Sneaky Negotiation Tricks Are Your Worst Enemy: Here are 5 You Must Defeat

5 Sneaky Negotiation Tricks You Can Spot in Business and How to Overcome Them

Negotiating is a skill every small business owner needs to master to be successful. If your confidence was rattled the last time you worked out the terms of a new deal, you’re not alone. You might have been the victim of sneaky negotiating tactics designed to undermine you.

Small Business Trends spoke with Simon Letchford, Managing Director, and Brian Buck, Negotiation Consultant, from Scotwork. Their business is teaching the art of negotiation. They shared five sneaky negotiation techniques you can spot in business and how to overcome them.

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Sneaky Negotiation Tricks to Avoid

Programmed Behavior

Letchford says everyone wants to stay in control of any negotiation. That means learning to recognize what he calls programmed behavior and not doing anything to foster it.

He uses the example of a child that throws a temper tantrum and gets a bag of candy from his parents to placate him . Adults unconsciously learn a series of behaviors they use to similar ends.

“So, staying in control means not rewarding the behaviors you want to see less of,” Letchford says.

Of course the trick is in being able to identify these behaviors — some are programmed and others are deliberate.

Passing the Buck

“We see this a lot where someone is passing their problem onto the other party,” Buck says. This is a ploy where one person blames the other for a businesses related issue and looks for compensation.

“Not all problems are real by the way,” Buck says. The trick is to understand this blame game is designed to get concessions and not feel guilty. Don’t offer a series a fixes when someone tells your prices hurt their client base. Instead, ask them right away what you can do to right the situation.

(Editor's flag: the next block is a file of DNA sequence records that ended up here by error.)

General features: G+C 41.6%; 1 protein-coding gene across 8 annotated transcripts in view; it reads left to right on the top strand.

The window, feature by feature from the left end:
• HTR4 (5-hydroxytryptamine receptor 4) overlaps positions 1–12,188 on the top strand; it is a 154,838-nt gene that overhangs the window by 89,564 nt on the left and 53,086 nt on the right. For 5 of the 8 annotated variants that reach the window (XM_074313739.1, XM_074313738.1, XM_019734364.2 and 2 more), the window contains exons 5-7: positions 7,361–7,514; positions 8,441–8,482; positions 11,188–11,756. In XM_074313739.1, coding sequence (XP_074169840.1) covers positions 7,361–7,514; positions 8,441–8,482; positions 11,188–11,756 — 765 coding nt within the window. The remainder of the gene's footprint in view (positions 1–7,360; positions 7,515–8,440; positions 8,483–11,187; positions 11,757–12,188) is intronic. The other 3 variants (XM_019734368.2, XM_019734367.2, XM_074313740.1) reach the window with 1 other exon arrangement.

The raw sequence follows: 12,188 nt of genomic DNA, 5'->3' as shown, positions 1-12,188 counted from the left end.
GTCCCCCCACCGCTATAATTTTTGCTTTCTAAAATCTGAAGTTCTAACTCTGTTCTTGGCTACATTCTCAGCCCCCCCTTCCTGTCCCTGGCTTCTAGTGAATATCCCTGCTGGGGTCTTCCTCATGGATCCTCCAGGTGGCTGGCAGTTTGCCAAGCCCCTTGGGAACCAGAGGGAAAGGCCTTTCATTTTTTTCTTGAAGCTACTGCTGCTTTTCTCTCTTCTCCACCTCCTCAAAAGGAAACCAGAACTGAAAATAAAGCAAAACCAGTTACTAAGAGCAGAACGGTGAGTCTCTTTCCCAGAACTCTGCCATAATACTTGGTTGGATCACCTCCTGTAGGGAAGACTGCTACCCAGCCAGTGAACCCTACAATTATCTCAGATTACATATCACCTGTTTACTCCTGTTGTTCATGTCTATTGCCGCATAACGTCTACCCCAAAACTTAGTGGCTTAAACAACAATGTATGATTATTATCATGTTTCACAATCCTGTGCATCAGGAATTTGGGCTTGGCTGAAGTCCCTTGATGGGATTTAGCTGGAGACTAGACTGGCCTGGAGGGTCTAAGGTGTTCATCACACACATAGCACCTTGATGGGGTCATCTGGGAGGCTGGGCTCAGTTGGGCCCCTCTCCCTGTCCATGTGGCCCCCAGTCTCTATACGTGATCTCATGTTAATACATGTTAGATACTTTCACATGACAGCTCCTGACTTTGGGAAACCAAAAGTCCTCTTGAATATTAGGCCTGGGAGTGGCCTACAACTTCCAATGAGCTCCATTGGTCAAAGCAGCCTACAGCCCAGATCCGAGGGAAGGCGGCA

“That way you’re giving the responsibility for the solution back to the individual,” Buck says. Volleying it back this way helps to keep the negotiation geared to business issues and not emotional ones.    

Good Cop/Bad Cop

This might be a bit of a cliché from police shows, but it works on inexperienced negotiators according to Letchford. This is highly effective when only one of the players is in the room at a time, he said.

This often plays out where the good cop wants to meet your price or take advantage of your offer but needs to confer with the bad cop who may be the boss.

Resisting this sneaky technique goes beyond bucking up against it.

“It’s in your interest to get an early lead on who the decision makers are and what the approval process is,” Letchford says. He also adds it’s good to deal with the bad cop first.

Undermining Your Confidence

It’s the very nature of negotiating to try yo get something for less. The person across the table will look for the issues they feel they have the most leverage on. These could include price, quality or a variety of other factors.

“They’ll try and use that to extract the most value from you,” Buck says.